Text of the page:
Students and professors alike settled into the plush armchairs of the Connolly House on Wednesday evening for the journalism program’s first in-person event since the start of the pandemic.
At the front of the ornate Andover Room, framed by a stained glass window, Charles Sennott, founder and CEO of The GroundTruth Project, described the evening of the attacks on Sept. 11, when Congress stood arm-in-arm on the steps of the Capitol building and sang, “God Bless America.”
“It was a moment of watching our country’s leaders, Republicans and Democrats, coming together while our country was under attack,” Sennott said. “Go from that to Jan. 6, 2021, when people stormed the Capitol.”
In an event titled “9/11: Beyond Remembrance: Teach-In about the Global War on Terror,” Sennott spoke about his journey covering conflict in the Middle East and how the fear caused by the Sept. 11 attacks adversely affects America today.
He also emphasized the importance of “Ground Truth,” which, as coined by NASA, is when a person on the ground takes a measurement of the same thing as a satellite in the air. When the readings are in conflict, NASA says to trust the human reading.
“There are many truths in the world,” Sennott said. “But the truth you get by being on the ground, I think, is of the higher order because you see it and feel it and you bring it on.”
Early in his journalistic career, Sennott, then-police reporter for the New York Daily News, embarked on a 28-year-long reporting journey following his coverage of the 1993 World Trade Center bombing.
“Journalists have to think, why would they want to do that?” Sennott said. “Who are these guys? What were they trying to do? That journey led me to become The Boston Globe’s Middle East correspondent.”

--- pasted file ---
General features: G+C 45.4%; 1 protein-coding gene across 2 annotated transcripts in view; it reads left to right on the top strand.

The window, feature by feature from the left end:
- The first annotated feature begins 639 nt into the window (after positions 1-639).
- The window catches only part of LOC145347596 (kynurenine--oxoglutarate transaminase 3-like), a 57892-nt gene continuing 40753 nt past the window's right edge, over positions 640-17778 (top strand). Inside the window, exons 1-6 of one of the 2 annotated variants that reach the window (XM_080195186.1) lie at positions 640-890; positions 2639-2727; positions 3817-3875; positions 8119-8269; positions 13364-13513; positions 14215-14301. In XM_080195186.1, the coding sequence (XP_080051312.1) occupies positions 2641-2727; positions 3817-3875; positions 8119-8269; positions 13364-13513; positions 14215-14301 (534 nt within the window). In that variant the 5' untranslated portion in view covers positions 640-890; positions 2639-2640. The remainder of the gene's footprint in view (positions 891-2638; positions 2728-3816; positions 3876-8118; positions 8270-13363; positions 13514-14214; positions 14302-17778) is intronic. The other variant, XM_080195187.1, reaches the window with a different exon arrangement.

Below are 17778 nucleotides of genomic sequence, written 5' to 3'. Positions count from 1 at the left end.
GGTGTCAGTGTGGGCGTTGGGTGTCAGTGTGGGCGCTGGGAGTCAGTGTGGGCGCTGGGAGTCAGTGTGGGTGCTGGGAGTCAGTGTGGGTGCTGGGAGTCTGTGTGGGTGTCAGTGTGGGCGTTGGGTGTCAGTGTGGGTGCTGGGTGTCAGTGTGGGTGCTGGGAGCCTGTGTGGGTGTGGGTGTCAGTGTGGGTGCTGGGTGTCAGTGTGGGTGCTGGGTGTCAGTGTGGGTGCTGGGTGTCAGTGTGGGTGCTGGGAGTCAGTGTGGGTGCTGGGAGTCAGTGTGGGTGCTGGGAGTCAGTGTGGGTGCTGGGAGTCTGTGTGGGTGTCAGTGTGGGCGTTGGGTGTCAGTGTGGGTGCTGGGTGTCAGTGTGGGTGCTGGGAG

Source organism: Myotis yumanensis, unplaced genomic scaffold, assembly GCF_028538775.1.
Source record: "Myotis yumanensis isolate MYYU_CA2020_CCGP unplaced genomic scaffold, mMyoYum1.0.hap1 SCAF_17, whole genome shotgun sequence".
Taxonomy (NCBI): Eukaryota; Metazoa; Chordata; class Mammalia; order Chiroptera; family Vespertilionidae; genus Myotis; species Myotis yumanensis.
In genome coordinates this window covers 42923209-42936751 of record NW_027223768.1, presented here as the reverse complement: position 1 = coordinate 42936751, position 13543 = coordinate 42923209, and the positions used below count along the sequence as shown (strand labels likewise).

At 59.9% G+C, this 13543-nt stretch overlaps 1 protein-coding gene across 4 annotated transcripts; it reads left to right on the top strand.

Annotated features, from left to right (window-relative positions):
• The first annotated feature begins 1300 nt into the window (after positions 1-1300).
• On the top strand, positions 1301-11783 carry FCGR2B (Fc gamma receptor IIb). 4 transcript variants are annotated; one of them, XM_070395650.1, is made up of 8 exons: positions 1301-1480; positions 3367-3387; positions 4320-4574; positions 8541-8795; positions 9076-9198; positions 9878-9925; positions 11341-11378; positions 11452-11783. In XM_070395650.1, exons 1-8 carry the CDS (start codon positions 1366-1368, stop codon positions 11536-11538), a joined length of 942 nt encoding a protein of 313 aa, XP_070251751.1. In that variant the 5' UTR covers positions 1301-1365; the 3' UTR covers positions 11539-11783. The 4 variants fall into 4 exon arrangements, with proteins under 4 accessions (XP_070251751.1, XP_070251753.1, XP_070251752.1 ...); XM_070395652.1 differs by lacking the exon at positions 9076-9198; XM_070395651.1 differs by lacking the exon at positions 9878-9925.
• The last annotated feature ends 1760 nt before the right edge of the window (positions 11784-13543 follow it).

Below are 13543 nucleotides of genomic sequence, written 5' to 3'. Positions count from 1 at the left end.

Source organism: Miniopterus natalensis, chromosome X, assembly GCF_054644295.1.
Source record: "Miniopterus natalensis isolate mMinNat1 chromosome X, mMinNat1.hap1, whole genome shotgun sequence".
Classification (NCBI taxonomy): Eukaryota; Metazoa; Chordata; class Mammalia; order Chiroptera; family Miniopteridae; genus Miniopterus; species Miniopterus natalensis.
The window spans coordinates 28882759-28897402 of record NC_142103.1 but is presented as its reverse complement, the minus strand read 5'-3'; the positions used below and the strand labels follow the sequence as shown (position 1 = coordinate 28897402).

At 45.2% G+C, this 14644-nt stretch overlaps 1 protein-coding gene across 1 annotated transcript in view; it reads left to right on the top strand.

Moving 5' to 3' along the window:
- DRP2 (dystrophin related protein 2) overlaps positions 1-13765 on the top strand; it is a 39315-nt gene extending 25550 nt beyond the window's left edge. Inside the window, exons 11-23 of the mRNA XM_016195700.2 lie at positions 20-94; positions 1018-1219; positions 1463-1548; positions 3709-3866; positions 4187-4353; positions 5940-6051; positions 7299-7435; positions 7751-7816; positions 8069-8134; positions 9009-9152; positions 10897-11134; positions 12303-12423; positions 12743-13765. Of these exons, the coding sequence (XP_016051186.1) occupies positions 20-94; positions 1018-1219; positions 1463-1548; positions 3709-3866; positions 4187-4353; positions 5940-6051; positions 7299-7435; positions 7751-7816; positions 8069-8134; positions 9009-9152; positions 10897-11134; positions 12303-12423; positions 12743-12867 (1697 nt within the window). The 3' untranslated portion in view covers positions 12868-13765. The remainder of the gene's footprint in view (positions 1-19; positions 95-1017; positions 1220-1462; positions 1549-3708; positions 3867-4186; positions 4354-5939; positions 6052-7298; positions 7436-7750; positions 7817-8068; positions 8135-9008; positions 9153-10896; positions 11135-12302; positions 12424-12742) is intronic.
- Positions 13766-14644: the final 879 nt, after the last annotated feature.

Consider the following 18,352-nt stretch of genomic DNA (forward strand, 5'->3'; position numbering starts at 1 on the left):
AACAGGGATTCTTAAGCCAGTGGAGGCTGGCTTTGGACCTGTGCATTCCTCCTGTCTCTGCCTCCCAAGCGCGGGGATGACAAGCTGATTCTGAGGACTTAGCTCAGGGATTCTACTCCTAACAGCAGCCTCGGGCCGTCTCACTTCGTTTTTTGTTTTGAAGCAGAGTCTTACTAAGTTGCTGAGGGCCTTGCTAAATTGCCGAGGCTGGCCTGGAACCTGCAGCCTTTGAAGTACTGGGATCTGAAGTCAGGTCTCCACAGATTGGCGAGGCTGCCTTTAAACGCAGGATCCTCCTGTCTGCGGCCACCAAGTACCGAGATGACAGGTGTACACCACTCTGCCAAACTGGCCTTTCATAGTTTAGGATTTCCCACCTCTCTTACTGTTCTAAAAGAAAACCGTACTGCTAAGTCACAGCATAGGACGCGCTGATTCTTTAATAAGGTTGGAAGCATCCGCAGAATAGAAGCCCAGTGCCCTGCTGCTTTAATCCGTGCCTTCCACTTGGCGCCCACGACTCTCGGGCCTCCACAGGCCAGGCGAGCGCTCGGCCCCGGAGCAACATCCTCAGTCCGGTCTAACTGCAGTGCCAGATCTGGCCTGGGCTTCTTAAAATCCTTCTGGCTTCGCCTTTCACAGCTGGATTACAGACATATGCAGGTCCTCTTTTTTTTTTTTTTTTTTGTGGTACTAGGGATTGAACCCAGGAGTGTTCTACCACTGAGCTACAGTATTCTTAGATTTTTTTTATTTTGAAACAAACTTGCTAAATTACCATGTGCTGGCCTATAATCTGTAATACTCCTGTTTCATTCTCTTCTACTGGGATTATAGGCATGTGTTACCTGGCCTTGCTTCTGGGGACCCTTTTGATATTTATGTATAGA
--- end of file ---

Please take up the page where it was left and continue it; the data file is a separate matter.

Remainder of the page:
Sennott continued to ask these questions for the next eight years, he said, often risking his life amid conflict in the Middle East.
On Sept. 11, 2001, Sennott was one of the first reporters on the ground in Afghanistan. Although the Taliban controlled the country at the time, he said he felt compelled to fulfill his journalistic duty in spite of the imminent danger.
“This is my role,” Sennott said. “I’m here to see what’s going on and report back to my community. And that service, it’s nowhere near as high a service as someone like a fireman or soldier defending our country, but I think it’s important, and often a task that requires courage. And I had courage, but I was also really afraid.”
Some fear can propel people to try to do good things, Sennott said.
“But then there’s fear that’s used to divide us,” Sennott said. “That’s how I ask you to go beyond remembrance into asking hard questions.”
Following the attacks on Sept. 11, politicians sold fear to the American people and divided them, he said. This fear also stems from America’s decision to launch its “War on Terror” following the attacks.
“We stop thinking how we can pull together,” Sennott said. “And we start thinking it’s us against them. I think it’s a powerful contagion … Suddenly, if you’re not part of the program, you’re against the program.”
Sennott also attributed the spread of fear to recent changes in journalism, which has strayed from grounded and personal stories crafted from the ground.
“I think there’s a kind of crisis of the soul in journalism, a sense of doubt in what we do,” Sennott said. “I think our task is to serve people by giving them enlightenment, forming them in working like hell to be fair, not partisan, not opinionated. Go at it by seeing what’s there on the ground and bring it home and tell people a story.”
Sennott founded The GroundTruth Project in 2014 to help achieve this goal. The organization aims to raise the next generation of journalists by placing them in underreported corners of the United States and the world, according to its website.
Sennott hopes this work will help to move journalism back in the right direction.
“I think journalism done well—journalism that is of service—is a binding agent for divided communities, pulling us together around a shared set of facts,” Sennott said. “If we’re doing it right, it should do that.”
Sennott encouraged the American people to be proactive in their pursuit of transforming the United States from a country of fear to one of courage.
“There is no monumental event which is going to happen,” Sennott said. “It is not coming. It is up to small acts of hard work and local journalism to unite this country again.”
Featured Image by Stephen Mooney / For The Heights